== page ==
WASHINGTON — A member of the Proud Boys who is on trial charged with seditious conspiracy used his courtroom testimony on Wednesday to try to advance a conspiracy theory about a fellow Jan. 6 participant.
Dominic Pezzola, a member of the far-right extremist group who smashed in a U.S. Capitol window with a stolen police shield, said while testifying is his own defense that the pro-Trump protester Ray Epps was a "suspected government operative.” Federal prosecutors moved to strike Pezzola's claim, and U.S. District Judge Timothy Kelly, who was appointed by President Donald Trump, agreed to remove his comments from the court record.
Far-right conspirators have alleged that Epps was working with the federal government and sought to provoke violence during the 2021 attack on the Capitol.
Epps, who has said conspiracy theories had a significant impact on his life, told the House Jan. 6 committee that "the crazies started coming out of the woodwork" after conservative members of Congress and commentators referred to him by name. On the eve of the insurrection, Epps had called for protesters to enter the Capitol, but the next day he was seen on video trying to calm protesters and maintain a line between police and the pro-Trump mob.
Epps is seeking a public retraction from Tucker Carlson and Fox News over “false and defamatory statements” alleging that he was secretly working with the federal government on Jan. 6.
Pezzola is on trial alongside fellow Proud Boys members Enrique Tarrio, Ethan Nordean, Joseph Biggs and Zachary Rehl. The seditious conspiracy trial has been underway for more than three months. Jury selection began in December, and opening statements took place the next month.
Under questioning by his attorney Steven Metcalf on Wednesday, Pezzola said there was no plan to storm the Capitol ahead of Jan. 6, and he depicted himself as an average Joe who had just stumbled into situations and made some poor decisions.
“Our only plans were to maybe storm the liquor store. That was it,” he said.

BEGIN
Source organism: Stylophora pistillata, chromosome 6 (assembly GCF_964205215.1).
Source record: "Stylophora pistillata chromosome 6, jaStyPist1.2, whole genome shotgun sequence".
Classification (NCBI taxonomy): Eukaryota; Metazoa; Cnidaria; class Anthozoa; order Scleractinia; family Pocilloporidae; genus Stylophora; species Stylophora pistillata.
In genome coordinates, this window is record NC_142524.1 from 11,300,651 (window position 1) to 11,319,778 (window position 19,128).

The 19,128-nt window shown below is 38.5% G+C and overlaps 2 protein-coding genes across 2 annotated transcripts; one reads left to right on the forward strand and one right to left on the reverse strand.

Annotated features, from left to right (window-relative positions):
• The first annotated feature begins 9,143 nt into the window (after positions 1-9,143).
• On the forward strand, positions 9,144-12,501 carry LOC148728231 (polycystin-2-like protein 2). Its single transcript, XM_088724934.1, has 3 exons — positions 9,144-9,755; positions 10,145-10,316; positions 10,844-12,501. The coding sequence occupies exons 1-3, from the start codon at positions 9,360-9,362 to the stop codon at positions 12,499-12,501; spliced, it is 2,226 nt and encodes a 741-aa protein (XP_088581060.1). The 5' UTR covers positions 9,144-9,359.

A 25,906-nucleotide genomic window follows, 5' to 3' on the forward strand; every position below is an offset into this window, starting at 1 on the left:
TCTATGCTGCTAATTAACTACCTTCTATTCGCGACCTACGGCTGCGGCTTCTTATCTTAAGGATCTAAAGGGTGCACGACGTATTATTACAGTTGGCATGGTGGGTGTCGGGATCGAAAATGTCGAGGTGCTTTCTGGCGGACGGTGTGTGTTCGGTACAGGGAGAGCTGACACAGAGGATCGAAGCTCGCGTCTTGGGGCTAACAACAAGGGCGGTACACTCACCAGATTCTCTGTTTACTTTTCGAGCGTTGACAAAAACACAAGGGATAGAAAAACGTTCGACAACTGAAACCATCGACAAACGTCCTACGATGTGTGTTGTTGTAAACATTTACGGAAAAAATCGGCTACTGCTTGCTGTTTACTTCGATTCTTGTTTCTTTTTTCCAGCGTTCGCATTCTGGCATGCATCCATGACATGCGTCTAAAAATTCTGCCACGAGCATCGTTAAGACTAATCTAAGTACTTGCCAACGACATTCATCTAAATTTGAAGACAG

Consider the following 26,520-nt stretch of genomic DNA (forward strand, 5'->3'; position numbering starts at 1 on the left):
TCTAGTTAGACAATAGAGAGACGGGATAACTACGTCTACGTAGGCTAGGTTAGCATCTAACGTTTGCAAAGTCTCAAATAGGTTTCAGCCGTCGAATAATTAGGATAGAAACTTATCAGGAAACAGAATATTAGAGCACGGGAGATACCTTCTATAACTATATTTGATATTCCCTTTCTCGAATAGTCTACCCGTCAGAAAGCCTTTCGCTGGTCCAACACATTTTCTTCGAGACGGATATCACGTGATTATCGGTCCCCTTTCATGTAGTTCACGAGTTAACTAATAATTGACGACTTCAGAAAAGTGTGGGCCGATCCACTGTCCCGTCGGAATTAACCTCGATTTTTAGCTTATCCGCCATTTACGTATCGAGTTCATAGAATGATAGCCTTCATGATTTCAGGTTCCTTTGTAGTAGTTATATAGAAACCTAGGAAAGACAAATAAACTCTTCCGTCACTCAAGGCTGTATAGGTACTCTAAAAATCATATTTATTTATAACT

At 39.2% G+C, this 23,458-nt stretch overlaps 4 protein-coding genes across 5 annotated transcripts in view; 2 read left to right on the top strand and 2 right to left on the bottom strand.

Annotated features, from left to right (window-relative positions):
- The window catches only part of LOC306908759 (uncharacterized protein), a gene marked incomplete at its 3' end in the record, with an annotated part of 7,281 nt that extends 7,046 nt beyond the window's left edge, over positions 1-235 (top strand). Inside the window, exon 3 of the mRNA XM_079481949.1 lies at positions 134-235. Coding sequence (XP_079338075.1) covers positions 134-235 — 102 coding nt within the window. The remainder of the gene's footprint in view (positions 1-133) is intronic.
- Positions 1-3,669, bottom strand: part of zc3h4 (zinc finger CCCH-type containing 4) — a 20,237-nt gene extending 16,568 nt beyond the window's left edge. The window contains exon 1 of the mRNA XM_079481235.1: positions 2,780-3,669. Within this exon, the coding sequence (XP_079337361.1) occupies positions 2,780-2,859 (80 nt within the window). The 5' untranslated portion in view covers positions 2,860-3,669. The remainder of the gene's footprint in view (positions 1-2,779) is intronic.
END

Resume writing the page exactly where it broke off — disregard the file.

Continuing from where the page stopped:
Pezzola said he woke up on Jan. 6 with no clue what was going to happen and met up with the Proud Boys at the Washington Monument around 10 a.m., then joined them on their march to the Capitol. He said that he was frustrated that they were missing Trump’s speech and that he eventually headed back toward the White House before he followed a stream of protesters back to the Capitol and rejoined the Proud Boys.
Pezzola said that when he entered the restricted grounds of the Capitol and moved to the front of the stage that had been set up for Joe Biden's inauguration, it “almost felt like being under sniper fire” as police used so-called less-lethal munitions.
“There was definitely fear and concern for my safety and my life,” Pezzola said, adding that he couldn’t believe the level of force against what he called an “unarmed crowd” of “people who were just pushing on riot shields.”
“In my mind this is pretty much what I thought combat would be like,” he said.
Pezzola said he saw Joshua Black, a fellow Capitol rioter, get shot through the cheek with a less-lethal round. Black, who was convicted in January, made it onto the Senate floor on Jan. 6.
Pezzola, a Marine Corps veteran, testified that his military training took over during clashes with police and that he didn’t run away because that’s not what the military trains you to do. “I guess I’m just programmed to charge toward danger," he said.
“My intent was never to rob or take or steal,” Pezzola said of the moment he grabbed a police shield. “My only intention was to protect myself from a similar fate of Joshua Black.”
Pezzola testified Tuesday that he “got caught up in all the craziness” and was “angry,” “upset” and “not thinking clearly” on Jan. 6. He said the rest of the Proud Boys “should not be roped into my actions" and insisted that there wasn't a coordinated plan ahead of the attack.
The government is expected to begin its cross-examination of Pezzola on Thursday before the trial moves to closing arguments.
About 1,000 defendants have been arrested in connection with Jan. 6, and hundreds of cases are in the works. On Wednesday, cases were unsealed against Christopher Pearce of Pennsylvania and Tricia LaCount of Oklahoma. Pearce entered the building wearing goggles and a respirator, authorities said, while LaCount joined the mob in then-House Speaker Nancy Pelosi's office, which she called "so gaudy."